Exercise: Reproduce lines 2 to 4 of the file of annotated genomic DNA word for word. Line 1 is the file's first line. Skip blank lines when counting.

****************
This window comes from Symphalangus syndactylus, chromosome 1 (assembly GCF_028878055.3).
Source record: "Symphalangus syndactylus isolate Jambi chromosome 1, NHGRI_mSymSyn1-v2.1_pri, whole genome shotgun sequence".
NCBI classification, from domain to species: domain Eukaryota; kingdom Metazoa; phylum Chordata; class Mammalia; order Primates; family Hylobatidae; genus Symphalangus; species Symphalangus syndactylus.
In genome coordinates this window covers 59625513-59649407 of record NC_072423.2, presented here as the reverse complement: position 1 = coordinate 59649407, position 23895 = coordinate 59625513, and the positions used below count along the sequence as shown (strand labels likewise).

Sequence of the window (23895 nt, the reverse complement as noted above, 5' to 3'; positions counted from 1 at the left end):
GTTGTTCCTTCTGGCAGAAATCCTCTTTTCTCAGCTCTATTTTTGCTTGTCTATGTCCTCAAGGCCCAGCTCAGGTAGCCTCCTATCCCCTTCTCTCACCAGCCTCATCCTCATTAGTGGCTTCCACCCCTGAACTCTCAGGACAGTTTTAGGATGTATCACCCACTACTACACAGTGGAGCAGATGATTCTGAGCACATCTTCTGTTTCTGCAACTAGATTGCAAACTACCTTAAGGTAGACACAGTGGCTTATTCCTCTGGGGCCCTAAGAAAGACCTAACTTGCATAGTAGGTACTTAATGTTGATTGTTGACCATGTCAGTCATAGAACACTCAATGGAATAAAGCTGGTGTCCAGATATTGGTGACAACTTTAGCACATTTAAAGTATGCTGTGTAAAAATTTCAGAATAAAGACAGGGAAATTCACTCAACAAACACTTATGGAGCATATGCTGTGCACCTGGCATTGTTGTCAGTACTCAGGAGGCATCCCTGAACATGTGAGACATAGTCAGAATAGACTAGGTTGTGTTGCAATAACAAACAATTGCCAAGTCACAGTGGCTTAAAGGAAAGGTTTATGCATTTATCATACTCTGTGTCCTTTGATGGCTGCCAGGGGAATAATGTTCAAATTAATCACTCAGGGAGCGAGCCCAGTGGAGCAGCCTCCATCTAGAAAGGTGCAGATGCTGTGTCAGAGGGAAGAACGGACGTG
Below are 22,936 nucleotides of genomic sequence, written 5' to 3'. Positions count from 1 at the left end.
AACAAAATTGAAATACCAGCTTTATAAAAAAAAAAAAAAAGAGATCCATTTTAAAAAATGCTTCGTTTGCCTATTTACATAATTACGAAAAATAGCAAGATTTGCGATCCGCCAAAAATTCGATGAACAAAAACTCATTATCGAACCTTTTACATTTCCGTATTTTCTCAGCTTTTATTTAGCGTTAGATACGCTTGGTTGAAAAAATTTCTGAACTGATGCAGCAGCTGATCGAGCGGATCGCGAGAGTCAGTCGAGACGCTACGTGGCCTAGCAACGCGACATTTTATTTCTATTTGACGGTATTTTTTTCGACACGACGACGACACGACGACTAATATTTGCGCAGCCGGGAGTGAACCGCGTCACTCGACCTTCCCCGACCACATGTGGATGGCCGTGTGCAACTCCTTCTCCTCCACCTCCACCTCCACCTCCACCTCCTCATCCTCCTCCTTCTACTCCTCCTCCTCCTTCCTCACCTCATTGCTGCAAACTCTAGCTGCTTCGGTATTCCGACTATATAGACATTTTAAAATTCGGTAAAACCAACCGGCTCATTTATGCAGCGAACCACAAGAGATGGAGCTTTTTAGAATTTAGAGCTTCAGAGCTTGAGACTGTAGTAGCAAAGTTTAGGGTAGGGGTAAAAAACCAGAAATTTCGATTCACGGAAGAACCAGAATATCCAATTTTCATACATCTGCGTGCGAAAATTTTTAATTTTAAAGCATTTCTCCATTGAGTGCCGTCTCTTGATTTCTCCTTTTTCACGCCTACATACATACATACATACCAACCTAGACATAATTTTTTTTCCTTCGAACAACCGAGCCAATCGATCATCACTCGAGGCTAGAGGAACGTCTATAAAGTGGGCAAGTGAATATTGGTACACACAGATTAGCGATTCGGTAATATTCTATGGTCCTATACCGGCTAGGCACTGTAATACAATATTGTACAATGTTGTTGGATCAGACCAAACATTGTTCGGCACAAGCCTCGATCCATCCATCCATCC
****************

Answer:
Source record: "Symphalangus syndactylus isolate Jambi chromosome 1, NHGRI_mSymSyn1-v2.1_pri, whole genome shotgun sequence".
NCBI classification, from domain to species: domain Eukaryota; kingdom Metazoa; phylum Chordata; class Mammalia; order Primates; family Hylobatidae; genus Symphalangus; species Symphalangus syndactylus.
In genome coordinates this window covers 59625513-59649407 of record NC_072423.2, presented here as the reverse complement: position 1 = coordinate 59649407, position 23895 = coordinate 59625513, and the positions used below count along the sequence as shown (strand labels likewise).